Mentions: There was a median of 91 individuals per study (interquartile range [IQR]: 49–174). Ninety-five (33%) of 287 studies were conducted in SSA (11,536 individuals; 32 countries), 56 (20%) in SSEA (6,522 individuals; seven countries), 42 (15%) in Europe (11,802 individuals; 30 countries), 38 (13%) in Latin America/Caribbean (5,628 individuals; 20 countries), 27 (9%) in North America (9,283 individuals; four countries), 12 (4%) in the upper-income countries of Asia (4,950 individuals; five countries), 12 (4%) in FSU countries (1,365 individuals; nine countries), three (1%) in North Africa (157 individuals; three countries), and two (1%) in Australia (627 individuals). Table 1 summarizes the epidemiologic characteristics and virus subtypes, and Table 2 summarizes the median TDR prevalence by ARV class in the seven most commonly studied regions. The epidemiologic characteristics, TDR prevalence, CPR analysis, and link to each study publication can be accessed using an interactive map on the HIVDB website (http://hivdb.stanford.edu/surveillance/map/; Fig 2).


Geographic and temporal trends in the molecular epidemiology and genetic mechanisms of transmitted HIV-1 drug resistance: an individual-patient- and sequence-level meta-analysis.

Rhee SY, Blanco JL, Jordan MR, Taylor J, Lemey P, Varghese V, Hamers RL, Bertagnolio S, Rinke de Wit TF, Aghokeng AF, Albert J, Avi R, Avila-Rios S, Bessong PO, Brooks JI, Boucher CA, Brumme ZL, Busch MP, Bussmann H, Chaix ML, Chin BS, D'Aquin TT, De Gascun CF, Derache A, Descamps D, Deshpande AK, Djoko CF, Eshleman SH, Fleury H, Frange P, Fujisaki S, Harrigan PR, Hattori J, Holguin A, Hunt GM, Ichimura H, Kaleebu P, Katzenstein D, Kiertiburanakul S, Kim JH, Kim SS, Li Y, Lutsar I, Morris L, Ndembi N, Ng KP, Paranjape RS, Peeters M, Poljak M, Price MA, Ragonnet-Cronin ML, Reyes-Terán G, Rolland M, Sirivichayakul S, Smith DM, Soares MA, Soriano VV, Ssemwanga D, Stanojevic M, Stefani MA, Sugiura W, Sungkanuparph S, Tanuri A, Tee KK, Truong HH, van de Vijver DA, Vidal N, Yang C, Yang R, Yebra G, Ioannidis JP, Vandamme AM, Shafer RW - PLoS Med. (2015)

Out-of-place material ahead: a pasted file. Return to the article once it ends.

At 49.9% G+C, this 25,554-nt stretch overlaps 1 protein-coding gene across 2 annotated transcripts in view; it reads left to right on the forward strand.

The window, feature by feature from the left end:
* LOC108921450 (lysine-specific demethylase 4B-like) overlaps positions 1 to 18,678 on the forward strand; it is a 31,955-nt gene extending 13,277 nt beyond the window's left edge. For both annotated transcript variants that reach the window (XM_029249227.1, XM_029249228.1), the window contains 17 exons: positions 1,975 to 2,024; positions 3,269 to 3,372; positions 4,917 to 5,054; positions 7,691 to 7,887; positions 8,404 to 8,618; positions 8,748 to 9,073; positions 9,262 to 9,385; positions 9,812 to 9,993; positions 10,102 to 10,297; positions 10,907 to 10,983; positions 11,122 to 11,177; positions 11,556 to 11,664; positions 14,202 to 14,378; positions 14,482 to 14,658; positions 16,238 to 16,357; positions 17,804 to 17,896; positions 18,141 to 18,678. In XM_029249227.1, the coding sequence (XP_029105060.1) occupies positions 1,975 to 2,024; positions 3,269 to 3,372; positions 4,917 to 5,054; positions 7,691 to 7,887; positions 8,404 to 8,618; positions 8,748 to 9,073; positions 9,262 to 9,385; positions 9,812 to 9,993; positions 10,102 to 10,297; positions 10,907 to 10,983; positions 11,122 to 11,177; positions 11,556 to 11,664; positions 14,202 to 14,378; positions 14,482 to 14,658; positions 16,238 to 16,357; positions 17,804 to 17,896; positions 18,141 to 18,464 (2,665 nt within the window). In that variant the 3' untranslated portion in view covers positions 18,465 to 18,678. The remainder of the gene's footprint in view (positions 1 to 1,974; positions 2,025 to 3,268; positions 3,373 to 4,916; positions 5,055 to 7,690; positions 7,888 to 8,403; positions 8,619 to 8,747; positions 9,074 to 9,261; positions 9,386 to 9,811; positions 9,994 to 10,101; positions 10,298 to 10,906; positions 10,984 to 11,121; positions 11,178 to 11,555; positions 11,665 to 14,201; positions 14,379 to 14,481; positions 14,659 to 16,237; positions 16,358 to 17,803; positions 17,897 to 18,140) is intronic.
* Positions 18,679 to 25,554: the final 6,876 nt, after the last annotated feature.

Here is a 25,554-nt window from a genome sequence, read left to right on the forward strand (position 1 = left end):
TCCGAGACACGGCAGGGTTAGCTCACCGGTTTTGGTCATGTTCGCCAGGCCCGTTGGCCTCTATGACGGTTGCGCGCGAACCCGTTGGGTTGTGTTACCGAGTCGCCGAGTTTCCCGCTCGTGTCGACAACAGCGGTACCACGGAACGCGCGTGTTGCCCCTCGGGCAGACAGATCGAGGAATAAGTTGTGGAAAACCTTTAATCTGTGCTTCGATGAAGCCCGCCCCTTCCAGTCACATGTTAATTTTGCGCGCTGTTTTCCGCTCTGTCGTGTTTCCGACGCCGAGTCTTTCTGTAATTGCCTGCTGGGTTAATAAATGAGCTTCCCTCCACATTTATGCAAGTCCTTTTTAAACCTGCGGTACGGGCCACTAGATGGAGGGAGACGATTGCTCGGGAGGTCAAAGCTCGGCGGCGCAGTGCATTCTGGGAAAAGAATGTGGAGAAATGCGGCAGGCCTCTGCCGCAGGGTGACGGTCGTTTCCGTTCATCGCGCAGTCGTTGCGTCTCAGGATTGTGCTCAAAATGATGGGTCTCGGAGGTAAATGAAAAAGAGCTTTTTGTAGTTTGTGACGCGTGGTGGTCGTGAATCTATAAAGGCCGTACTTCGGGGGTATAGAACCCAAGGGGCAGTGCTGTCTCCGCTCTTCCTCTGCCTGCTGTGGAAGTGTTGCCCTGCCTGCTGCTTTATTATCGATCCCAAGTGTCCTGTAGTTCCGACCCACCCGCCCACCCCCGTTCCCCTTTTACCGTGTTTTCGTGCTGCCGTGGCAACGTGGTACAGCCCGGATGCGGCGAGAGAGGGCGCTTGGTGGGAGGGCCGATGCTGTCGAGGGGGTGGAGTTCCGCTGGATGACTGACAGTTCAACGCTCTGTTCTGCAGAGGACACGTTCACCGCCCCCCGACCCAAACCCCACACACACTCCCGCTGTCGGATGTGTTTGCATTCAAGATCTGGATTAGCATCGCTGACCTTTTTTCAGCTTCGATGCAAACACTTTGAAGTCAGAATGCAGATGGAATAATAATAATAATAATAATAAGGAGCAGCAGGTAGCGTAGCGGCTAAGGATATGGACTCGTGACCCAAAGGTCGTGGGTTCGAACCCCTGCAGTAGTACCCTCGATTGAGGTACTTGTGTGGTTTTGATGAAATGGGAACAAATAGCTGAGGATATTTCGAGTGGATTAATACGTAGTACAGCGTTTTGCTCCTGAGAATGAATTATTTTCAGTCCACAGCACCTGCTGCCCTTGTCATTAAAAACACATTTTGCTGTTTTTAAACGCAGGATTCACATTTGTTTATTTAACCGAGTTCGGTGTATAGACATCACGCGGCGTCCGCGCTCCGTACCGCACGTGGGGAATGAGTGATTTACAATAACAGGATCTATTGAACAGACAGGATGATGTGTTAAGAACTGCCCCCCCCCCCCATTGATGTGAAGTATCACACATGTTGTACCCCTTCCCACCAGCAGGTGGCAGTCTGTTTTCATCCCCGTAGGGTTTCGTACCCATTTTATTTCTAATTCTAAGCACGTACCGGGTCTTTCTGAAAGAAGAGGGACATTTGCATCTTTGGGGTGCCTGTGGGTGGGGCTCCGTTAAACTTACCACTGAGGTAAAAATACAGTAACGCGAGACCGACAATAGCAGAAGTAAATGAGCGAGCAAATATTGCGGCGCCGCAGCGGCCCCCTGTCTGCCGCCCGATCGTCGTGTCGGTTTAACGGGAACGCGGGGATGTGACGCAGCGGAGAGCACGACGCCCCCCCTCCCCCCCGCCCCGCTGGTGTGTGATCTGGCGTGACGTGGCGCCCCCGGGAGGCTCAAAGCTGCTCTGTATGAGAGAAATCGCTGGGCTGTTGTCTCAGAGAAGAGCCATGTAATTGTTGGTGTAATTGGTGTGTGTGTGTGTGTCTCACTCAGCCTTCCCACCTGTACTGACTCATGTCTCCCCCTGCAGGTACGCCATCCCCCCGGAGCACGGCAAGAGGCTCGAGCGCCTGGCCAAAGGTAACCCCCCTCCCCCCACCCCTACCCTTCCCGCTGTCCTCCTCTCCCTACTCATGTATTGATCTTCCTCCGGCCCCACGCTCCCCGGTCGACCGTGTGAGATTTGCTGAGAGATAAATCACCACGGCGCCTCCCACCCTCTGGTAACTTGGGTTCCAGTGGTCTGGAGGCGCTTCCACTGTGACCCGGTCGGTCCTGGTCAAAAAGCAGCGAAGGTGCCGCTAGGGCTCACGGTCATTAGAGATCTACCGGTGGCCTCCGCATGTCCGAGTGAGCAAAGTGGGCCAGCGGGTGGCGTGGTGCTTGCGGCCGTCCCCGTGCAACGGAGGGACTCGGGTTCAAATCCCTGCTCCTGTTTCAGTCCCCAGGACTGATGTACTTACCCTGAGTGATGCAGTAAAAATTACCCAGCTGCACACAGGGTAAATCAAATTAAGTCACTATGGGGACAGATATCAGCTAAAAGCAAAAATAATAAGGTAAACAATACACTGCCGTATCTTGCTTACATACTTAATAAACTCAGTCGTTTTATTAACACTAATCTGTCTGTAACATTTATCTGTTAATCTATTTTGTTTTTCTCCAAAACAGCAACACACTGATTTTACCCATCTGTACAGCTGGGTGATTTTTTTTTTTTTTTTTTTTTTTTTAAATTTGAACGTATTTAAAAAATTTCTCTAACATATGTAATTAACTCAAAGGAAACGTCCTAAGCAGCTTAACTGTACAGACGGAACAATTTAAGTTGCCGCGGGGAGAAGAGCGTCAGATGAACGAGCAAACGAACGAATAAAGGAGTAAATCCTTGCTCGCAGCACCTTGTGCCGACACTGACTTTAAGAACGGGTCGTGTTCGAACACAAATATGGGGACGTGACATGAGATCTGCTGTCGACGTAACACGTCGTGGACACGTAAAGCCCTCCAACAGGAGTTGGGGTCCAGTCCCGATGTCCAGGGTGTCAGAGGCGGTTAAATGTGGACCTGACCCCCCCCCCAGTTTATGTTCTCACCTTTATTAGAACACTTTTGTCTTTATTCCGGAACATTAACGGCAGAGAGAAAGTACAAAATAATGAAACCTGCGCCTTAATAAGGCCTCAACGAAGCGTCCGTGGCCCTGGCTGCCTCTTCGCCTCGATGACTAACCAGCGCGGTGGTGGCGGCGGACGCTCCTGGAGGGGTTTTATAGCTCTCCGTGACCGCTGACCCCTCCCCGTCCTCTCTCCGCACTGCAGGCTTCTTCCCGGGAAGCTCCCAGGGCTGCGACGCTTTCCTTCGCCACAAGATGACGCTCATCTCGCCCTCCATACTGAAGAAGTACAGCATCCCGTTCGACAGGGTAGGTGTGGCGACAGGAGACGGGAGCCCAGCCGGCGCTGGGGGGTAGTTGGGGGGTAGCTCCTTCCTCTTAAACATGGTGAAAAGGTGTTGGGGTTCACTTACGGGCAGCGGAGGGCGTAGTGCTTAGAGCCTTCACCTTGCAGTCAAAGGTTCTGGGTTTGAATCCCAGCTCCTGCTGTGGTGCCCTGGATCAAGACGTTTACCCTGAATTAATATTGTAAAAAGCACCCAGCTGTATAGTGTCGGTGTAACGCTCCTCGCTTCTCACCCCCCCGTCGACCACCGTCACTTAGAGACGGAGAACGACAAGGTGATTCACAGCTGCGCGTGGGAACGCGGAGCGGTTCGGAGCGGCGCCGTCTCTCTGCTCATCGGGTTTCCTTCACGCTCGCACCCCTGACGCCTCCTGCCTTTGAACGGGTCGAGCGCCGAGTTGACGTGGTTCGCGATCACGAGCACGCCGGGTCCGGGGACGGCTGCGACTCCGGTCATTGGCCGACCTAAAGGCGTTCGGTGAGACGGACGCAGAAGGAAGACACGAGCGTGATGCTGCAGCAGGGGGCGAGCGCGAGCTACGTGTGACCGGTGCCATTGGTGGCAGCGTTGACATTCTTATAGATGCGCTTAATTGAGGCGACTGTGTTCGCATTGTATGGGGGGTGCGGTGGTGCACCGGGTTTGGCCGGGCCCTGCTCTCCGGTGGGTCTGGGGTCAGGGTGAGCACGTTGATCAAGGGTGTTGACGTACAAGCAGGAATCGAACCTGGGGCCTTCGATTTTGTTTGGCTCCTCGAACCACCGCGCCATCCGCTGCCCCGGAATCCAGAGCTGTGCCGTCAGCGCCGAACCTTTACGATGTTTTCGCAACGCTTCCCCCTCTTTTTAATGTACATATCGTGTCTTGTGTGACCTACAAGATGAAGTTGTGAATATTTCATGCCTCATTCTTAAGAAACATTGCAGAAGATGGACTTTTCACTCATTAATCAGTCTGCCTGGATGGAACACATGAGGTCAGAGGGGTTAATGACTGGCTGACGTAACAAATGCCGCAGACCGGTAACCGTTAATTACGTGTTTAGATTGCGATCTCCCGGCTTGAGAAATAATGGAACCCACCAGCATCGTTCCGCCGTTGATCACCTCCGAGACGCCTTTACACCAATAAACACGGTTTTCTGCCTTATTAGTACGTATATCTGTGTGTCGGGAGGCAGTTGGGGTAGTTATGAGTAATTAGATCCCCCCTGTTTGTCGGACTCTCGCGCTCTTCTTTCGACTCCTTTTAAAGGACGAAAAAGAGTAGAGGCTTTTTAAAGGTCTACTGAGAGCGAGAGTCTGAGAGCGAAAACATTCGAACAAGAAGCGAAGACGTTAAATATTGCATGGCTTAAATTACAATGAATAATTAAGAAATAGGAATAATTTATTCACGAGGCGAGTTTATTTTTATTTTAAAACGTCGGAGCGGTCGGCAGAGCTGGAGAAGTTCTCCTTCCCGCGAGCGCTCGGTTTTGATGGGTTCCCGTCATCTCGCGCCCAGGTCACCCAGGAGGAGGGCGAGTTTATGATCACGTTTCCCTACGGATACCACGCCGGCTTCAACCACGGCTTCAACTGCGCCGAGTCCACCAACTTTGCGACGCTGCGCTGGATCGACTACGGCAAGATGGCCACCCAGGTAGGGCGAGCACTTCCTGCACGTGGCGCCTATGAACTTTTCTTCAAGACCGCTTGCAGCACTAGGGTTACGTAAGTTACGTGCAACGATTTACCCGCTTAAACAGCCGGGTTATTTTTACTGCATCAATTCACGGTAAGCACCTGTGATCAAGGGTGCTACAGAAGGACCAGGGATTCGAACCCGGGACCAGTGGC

A snapshot of an interactive map plotting the prevalence of transmitted drug resistance in 111 countries from 287 studies between 2000 and 2013 (http://hivdb.stanford.edu/surveillance/map/).Each study is represented by a circle. The size of the circle is proportional to the number of individuals in the study. The circle color indicates the prevalence of overall TDR in the study: white (<2.5%), pale yellow (2.5% to 4.9%), orange (5.0% to 9.9%), and red (≥10.0%). Each study can also be located on a sidebar, which lists each publication, percent overall TDR, number of individuals, and the country (or countries) where the study was conducted. Clicking on a sidebar row or a study circle in the interactive version of the map at http://hivdb.stanford.edu/surveillance/map/ generates a pop-up box with additional information including a link to the appropriate PubMed reference, the TDR prevalence by ARV class, the median year of virus sampling, the source of virus isolation, the mechanism of participant recruitment, and the virus subtype distribution (a pop-up box of the study Bila13 is shown as an example). The complete set of data associated with a study can be reviewed by clicking on the “Resistance (%)” link either on the sidebar or within the study circle pop-up menu.
© Copyright Policy
Related In: Results  -  Collection

License
Show All Figures
getmorefigures.php?uid=PMC4388826&req=5